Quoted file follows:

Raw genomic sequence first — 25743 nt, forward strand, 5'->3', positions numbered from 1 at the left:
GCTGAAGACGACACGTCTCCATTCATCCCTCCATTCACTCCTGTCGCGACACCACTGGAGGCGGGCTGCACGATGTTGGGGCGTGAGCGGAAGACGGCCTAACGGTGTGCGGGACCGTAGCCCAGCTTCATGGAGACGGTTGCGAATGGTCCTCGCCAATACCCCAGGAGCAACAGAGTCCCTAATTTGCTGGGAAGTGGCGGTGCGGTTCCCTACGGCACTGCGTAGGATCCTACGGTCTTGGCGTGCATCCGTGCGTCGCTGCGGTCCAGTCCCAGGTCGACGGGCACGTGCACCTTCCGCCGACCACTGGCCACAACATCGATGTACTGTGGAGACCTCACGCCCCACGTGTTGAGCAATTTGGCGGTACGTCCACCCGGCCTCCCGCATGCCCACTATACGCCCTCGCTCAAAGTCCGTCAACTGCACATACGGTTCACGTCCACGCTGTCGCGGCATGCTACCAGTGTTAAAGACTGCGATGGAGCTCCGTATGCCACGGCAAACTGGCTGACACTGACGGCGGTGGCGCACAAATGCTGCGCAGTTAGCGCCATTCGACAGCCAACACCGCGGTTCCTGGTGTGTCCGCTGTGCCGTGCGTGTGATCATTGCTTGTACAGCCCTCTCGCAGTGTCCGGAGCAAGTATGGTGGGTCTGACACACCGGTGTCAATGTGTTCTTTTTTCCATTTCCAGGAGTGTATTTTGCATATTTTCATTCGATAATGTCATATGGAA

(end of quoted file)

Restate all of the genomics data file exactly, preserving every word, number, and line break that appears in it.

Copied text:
Raw genomic sequence first — 25743 nt, forward strand, 5'->3', positions numbered from 1 at the left:
GCTGAAGACGACACGTCTCCATTCATCCCTCCATTCACTCCTGTCGCGACACCACTGGAGGCGGGCTGCACGATGTTGGGGCGTGAGCGGAAGACGGCCTAACGGTGTGCGGGACCGTAGCCCAGCTTCATGGAGACGGTTGCGAATGGTCCTCGCCAATACCCCAGGAGCAACAGAGTCCCTAATTTGCTGGGAAGTGGCGGTGCGGTTCCCTACGGCACTGCGTAGGATCCTACGGTCTTGGCGTGCATCCGTGCGTCGCTGCGGTCCAGTCCCAGGTCGACGGGCACGTGCACCTTCCGCCGACCACTGGCCACAACATCGATGTACTGTGGAGACCTCACGCCCCACGTGTTGAGCAATTTGGCGGTACGTCCACCCGGCCTCCCGCATGCCCACTATACGCCCTCGCTCAAAGTCCGTCAACTGCACATACGGTTCACGTCCACGCTGTCGCGGCATGCTACCAGTGTTAAAGACTGCGATGGAGCTCCGTATGCCACGGCAAACTGGCTGACACTGACGGCGGTGGCGCACAAATGCTGCGCAGTTAGCGCCATTCGACAGCCAACACCGCGGTTCCTGGTGTGTCCGCTGTGCCGTGCGTGTGATCATTGCTTGTACAGCCCTCTCGCAGTGTCCGGAGCAAGTATGGTGGGTCTGACACACCGGTGTCAATGTGTTCTTTTTTCCATTTCCAGGAGTGTATTTTGCATATTTTCATTCGATAATGTCATATGGAA